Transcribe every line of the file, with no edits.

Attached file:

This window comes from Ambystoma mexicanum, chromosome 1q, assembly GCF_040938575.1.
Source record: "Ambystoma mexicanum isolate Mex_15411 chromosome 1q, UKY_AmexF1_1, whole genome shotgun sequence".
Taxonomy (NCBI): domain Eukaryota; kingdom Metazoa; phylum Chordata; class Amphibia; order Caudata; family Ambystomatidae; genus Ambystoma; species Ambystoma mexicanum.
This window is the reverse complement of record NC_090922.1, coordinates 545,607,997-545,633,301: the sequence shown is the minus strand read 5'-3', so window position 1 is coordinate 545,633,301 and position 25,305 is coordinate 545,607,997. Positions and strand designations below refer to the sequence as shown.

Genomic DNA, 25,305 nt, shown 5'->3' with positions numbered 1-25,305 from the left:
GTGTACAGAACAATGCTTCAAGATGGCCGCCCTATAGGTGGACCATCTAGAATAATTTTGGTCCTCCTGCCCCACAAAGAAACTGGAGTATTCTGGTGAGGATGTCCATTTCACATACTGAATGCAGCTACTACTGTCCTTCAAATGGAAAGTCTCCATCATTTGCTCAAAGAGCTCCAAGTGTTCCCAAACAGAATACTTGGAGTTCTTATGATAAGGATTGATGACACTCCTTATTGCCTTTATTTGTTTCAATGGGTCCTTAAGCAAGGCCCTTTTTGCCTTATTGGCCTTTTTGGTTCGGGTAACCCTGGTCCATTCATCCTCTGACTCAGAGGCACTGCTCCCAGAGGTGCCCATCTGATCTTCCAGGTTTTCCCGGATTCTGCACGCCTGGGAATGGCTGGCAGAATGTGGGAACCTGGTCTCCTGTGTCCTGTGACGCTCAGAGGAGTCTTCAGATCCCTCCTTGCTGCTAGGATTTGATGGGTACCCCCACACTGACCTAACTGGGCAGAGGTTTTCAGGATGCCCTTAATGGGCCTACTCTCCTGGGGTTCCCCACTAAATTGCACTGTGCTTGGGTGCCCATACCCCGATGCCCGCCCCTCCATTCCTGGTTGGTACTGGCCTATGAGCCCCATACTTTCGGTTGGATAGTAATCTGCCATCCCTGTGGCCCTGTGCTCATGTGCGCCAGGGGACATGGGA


This window comes from Ambystoma mexicanum, chromosome 1q, assembly GCF_040938575.1.
Source record: "Ambystoma mexicanum isolate Mex_15411 chromosome 1q, UKY_AmexF1_1, whole genome shotgun sequence".
Taxonomy (NCBI): domain Eukaryota; kingdom Metazoa; phylum Chordata; class Amphibia; order Caudata; family Ambystomatidae; genus Ambystoma; species Ambystoma mexicanum.
This window is the reverse complement of record NC_090922.1, coordinates 545,607,997-545,633,301: the sequence shown is the minus strand read 5'-3', so window position 1 is coordinate 545,633,301 and position 25,305 is coordinate 545,607,997. Positions and strand designations below refer to the sequence as shown.

Genomic DNA, 25,305 nt, shown 5'->3' with positions numbered 1-25,305 from the left:
GTGTACAGAACAATGCTTCAAGATGGCCGCCCTATAGGTGGACCATCTAGAATAATTTTGGTCCTCCTGCCCCACAAAGAAACTGGAGTATTCTGGTGAGGATGTCCATTTCACATACTGAATGCAGCTACTACTGTCCTTCAAATGGAAAGTCTCCATCATTTGCTCAAAGAGCTCCAAGTGTTCCCAAACAGAATACTTGGAGTTCTTATGATAAGGATTGATGACACTCCTTATTGCCTTTATTTGTTTCAATGGGTCCTTAAGCAAGGCCCTTTTTGCCTTATTGGCCTTTTTGGTTCGGGTAACCCTGGTCCATTCATCCTCTGACTCAGAGGCACTGCTCCCAGAGGTGCCCATCTGATCTTCCAGGTTTTCCCGGATTCTGCACGCCTGGGAATGGCTGGCAGAATGTGGGAACCTGGTCTCCTGTGTCCTGTGACGCTCAGAGGAGTCTTCAGATCCCTCCTTGCTGCTAGGATTTGATGGGTACCCCCACACTGACCTAACTGGGCAGAGGTTTTCAGGATGCCCTTAATGGGCCTACTCTCCTGGGGTTCCCCACTAAATTGCACTGTGCTTGGGTGCCCATACCCCGATGCCCGCCCCTCCATTCCTGGTTGGTACTGGCCTATGAGCCCCATACTTTCGGTTGGATAGTAATCTGCCATCCCTGTGGCCCTGTGCTCATGTGCGCCAGGGGACATGGGA